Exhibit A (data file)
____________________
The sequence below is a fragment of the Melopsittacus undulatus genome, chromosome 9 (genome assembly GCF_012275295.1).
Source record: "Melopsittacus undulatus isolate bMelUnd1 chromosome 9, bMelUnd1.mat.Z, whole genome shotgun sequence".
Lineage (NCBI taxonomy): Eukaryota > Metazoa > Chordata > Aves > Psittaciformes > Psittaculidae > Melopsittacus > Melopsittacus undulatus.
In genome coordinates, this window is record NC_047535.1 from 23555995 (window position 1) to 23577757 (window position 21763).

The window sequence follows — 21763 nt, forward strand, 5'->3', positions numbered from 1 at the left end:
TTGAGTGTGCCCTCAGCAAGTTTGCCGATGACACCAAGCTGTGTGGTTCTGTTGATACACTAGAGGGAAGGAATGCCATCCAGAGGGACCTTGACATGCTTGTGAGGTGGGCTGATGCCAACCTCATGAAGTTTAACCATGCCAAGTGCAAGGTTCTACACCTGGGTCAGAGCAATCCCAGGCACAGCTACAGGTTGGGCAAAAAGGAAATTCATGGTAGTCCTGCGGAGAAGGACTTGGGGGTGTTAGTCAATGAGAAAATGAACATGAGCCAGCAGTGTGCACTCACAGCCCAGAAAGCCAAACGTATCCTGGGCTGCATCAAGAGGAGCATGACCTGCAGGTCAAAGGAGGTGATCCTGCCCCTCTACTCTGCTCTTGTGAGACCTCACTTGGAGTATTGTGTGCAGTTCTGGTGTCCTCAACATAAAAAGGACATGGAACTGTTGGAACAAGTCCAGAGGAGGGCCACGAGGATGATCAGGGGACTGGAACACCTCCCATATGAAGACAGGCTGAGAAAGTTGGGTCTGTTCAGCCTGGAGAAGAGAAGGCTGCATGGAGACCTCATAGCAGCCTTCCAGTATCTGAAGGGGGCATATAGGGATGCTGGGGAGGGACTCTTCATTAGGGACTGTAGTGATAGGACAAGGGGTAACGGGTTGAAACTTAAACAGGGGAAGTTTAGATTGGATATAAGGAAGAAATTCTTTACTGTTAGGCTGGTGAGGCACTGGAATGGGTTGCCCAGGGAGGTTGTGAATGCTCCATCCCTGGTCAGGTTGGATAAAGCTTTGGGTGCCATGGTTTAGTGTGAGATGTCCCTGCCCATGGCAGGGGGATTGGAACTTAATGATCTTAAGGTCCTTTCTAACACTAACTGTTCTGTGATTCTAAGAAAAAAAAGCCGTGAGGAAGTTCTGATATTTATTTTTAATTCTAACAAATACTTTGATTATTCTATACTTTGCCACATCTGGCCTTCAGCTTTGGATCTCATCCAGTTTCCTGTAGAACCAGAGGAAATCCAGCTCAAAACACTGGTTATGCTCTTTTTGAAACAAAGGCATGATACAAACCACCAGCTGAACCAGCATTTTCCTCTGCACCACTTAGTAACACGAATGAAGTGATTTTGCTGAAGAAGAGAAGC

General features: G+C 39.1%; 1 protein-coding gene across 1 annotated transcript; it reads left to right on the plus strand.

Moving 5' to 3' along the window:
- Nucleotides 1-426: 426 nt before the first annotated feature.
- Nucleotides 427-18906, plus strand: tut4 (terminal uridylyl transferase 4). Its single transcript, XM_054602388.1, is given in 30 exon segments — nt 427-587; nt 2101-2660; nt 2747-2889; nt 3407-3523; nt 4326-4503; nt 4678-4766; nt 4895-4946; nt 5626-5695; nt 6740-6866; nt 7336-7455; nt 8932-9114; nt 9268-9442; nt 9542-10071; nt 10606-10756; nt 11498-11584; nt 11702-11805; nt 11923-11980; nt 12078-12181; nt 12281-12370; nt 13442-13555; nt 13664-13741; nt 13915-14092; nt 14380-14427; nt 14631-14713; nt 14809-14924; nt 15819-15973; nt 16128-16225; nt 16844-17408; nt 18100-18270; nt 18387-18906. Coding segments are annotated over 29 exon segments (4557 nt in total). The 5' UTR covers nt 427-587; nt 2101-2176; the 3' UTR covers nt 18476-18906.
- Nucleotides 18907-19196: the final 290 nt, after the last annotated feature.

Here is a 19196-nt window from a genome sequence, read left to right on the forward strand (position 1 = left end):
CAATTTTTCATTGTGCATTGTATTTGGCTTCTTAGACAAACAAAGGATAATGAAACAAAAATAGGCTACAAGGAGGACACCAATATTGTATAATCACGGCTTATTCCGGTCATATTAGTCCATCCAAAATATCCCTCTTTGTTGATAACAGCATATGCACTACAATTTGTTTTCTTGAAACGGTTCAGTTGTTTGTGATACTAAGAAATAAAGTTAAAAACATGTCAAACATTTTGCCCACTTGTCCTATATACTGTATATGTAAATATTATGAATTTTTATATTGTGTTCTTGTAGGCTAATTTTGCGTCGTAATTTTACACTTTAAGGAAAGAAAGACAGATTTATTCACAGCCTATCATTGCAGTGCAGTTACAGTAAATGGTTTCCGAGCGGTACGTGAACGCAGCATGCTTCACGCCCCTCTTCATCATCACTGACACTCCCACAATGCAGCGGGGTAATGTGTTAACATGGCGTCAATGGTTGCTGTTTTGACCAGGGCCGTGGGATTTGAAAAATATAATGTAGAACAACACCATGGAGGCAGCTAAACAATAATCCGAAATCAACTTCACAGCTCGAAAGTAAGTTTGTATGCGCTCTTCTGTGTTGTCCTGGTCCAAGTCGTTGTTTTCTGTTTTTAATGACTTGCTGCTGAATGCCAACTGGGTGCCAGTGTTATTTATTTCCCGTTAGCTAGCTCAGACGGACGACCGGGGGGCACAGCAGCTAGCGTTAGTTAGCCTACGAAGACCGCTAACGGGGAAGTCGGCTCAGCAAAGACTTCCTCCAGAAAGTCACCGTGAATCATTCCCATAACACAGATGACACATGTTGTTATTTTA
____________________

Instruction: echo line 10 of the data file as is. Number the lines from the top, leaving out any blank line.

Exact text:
- Nucleotides 427-18906, plus strand: tut4 (terminal uridylyl transferase 4). Its single transcript, XM_054602388.1, is given in 30 exon segments — nt 427-587; nt 2101-2660; nt 2747-2889; nt 3407-3523; nt 4326-4503; nt 4678-4766; nt 4895-4946; nt 5626-5695; nt 6740-6866; nt 7336-7455; nt 8932-9114; nt 9268-9442; nt 9542-10071; nt 10606-10756; nt 11498-11584; nt 11702-11805; nt 11923-11980; nt 12078-12181; nt 12281-12370; nt 13442-13555; nt 13664-13741; nt 13915-14092; nt 14380-14427; nt 14631-14713; nt 14809-14924; nt 15819-15973; nt 16128-16225; nt 16844-17408; nt 18100-18270; nt 18387-18906. Coding segments are annotated over 29 exon segments (4557 nt in total). The 5' UTR covers nt 427-587; nt 2101-2176; the 3' UTR covers nt 18476-18906.